Blog dedicated to women from science history. I’m just a nerdy science chick who decided to make a blog dedicated to women scientists from history. I wanted to learn more about these women and show that despite being excluded from science throughout much of history, many women still made important contributions to science.
Sally Ride, the first American woman to fly in space, died on Monday at her home in San Diego. She was 61.
Dr. Ride, a physicist who was accepted into the space program in 1978 after she answered a newspaper ad for astronauts, flew on the shuttle Challenger on June 18, 1983, and on a second mission in 1984. At 32, she was also the youngest American in space.
She later became the only person to sit on both panels investigating the catastrophic shuttle accidents that killed all astronauts on board — the Challenger explosion in 1986 and the Columbia crash in 2003.
Dr. Ride was finishing studies at Stanford University — she had degrees in physics and astrophysics (and also English) — and looking for a job when she saw NASA’s advertisement. She looked at the qualifications and said, “I’m one of those people,” she told The New York Times in 1982.
Limor Fried is an MIT graduate and engineer and the head of Adafruit Industries. Her goal is to empower a growing subculture of “makers” (do-it-yourself technology hackers and builders) with products and resources to facilitate their projects. Fried has been featured in The New York Times, Businessweek, Forbes and even graced the cover of Wired Magazine. Currently, she is turning her attention to the LEGO controversy and offering a solution to girls who were not satisfied by LEGO’s latest attempt to appeal to a young female audience. Rather than the puppies and beauty salons presented by LEGO’s Friends line, Fried has envisioned and brought to life a miniature version of the kind of workshop she herself works in. In the following interview she discusses the responses she’s gotten to her product, the future of girls in STEM fields, and what you can do to support her project.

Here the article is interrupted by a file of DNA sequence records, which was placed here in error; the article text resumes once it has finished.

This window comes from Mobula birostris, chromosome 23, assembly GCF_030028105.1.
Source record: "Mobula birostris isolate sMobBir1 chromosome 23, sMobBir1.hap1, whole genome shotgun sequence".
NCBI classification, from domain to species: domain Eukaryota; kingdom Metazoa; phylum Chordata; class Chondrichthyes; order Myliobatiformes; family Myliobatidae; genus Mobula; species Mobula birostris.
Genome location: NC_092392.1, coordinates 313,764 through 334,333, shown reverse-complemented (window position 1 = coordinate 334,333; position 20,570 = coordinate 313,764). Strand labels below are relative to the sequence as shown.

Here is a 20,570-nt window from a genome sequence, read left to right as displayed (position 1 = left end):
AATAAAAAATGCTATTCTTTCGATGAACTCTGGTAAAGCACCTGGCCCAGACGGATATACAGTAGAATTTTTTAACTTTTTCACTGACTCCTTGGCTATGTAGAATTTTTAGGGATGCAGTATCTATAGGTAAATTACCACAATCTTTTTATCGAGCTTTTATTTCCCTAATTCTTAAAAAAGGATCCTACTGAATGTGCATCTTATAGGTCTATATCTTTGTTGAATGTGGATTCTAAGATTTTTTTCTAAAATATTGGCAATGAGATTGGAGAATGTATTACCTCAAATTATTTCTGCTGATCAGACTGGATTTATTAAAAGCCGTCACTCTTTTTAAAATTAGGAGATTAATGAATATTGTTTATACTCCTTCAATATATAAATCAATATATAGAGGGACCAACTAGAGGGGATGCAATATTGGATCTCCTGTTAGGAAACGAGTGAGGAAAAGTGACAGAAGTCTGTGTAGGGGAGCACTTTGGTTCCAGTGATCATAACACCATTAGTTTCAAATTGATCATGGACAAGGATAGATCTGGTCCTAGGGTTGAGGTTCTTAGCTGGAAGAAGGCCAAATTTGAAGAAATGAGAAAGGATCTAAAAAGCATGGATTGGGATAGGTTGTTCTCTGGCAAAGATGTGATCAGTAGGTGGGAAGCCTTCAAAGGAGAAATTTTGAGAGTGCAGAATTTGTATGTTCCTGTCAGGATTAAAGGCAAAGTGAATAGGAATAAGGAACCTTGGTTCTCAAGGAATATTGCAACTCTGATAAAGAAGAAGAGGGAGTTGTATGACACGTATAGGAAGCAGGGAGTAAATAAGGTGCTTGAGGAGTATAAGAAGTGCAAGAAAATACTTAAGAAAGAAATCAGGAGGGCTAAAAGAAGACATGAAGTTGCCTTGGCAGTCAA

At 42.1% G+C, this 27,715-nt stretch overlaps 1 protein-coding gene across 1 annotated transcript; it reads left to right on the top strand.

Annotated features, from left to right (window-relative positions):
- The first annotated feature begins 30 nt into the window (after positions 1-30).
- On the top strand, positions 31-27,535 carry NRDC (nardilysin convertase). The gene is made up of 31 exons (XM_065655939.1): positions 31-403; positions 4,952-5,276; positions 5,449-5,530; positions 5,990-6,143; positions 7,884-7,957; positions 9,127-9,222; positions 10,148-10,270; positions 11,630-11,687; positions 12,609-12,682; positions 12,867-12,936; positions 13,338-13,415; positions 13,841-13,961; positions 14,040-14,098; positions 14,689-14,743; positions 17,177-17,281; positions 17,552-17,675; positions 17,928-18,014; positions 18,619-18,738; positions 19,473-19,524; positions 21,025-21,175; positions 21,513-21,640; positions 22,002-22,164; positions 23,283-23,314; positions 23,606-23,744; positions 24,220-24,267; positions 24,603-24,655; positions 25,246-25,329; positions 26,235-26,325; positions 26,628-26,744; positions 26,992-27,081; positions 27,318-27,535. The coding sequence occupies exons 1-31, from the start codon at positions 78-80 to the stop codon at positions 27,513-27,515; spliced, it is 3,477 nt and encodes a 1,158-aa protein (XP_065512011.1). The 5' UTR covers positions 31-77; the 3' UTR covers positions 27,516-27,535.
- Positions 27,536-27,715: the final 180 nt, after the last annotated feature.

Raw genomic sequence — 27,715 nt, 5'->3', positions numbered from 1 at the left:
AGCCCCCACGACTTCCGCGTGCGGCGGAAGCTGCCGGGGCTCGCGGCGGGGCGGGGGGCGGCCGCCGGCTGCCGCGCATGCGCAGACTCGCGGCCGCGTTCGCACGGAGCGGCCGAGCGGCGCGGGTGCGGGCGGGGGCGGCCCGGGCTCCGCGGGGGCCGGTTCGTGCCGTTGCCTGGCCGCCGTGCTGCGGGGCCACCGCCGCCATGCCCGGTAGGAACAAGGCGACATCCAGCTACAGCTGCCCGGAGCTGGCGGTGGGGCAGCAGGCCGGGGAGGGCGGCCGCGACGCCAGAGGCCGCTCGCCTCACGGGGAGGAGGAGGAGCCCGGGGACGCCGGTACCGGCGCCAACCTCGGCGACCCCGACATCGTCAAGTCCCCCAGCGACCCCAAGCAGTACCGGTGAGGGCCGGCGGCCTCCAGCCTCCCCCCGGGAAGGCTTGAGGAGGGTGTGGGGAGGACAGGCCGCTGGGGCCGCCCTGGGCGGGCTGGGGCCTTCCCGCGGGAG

AdaCamp is a Ada Initiative event focused on increasing women’s participation in open technology and culture. AdaCamp brings together people to build community, discuss issues women have in common across open technology and culture fields, and find ways to address them. Open technology and culture includes open source software, Wikipedia and other wiki projects, open data, open government, fan/remix culture, open libraries, and more. Attendance is by invitation and attendees are selected from qualified applicants through an open invitation process. Attendance is open to people of all genders. The first AdaCamp was AdaCamp Melbourne, in January 2012.
Above are the 200 Ada Lovelace stickers we’re sending for campers later this month. All campers will also receive a discount coupon to the Adafruit store.
Why should adults get to have all the fun when it comes to learning to code? Tons of new resources are available to get kids started down the path toward becoming web crafters and coders. We’ve gathered our favorites just for you.
The goal of these sites isn’t really to teach kids how to code; but, rather, to teach them critical thinking, math skills, problem solving, creativity and perseverance. These are the tools you need to be a programmer!
Most of the sites below teach programming using a visual programming environment—which simply means that kids are using graphics, rather than text, to build their programs and manipulate code. This makes programming more accessible and fun for kids (and adults!).
In this insightful interview, Neri Oxman,architect, designer and professor of Media Arts and Sciences and Director of the Mediated Matter group at the MIT Media Lab, explains the differences between ‘additive’ and ‘subtractive’ manufacturing. Inspired by things that ‘grow’ in nature, Oxman uses the world’s most advanced 3D printing technology – the Objet Connex500 multi-material 3D printer to produce some incredible models which will be on display at the Pompidou Center until August 6th 2012 at the ‘Multiversites Creatives’ exhibit. Neri also explains 3D printing within the wider paradigm shift in technology and manufacturing – comparing it to the Gutenberg 2D print revolution of the 1440′s.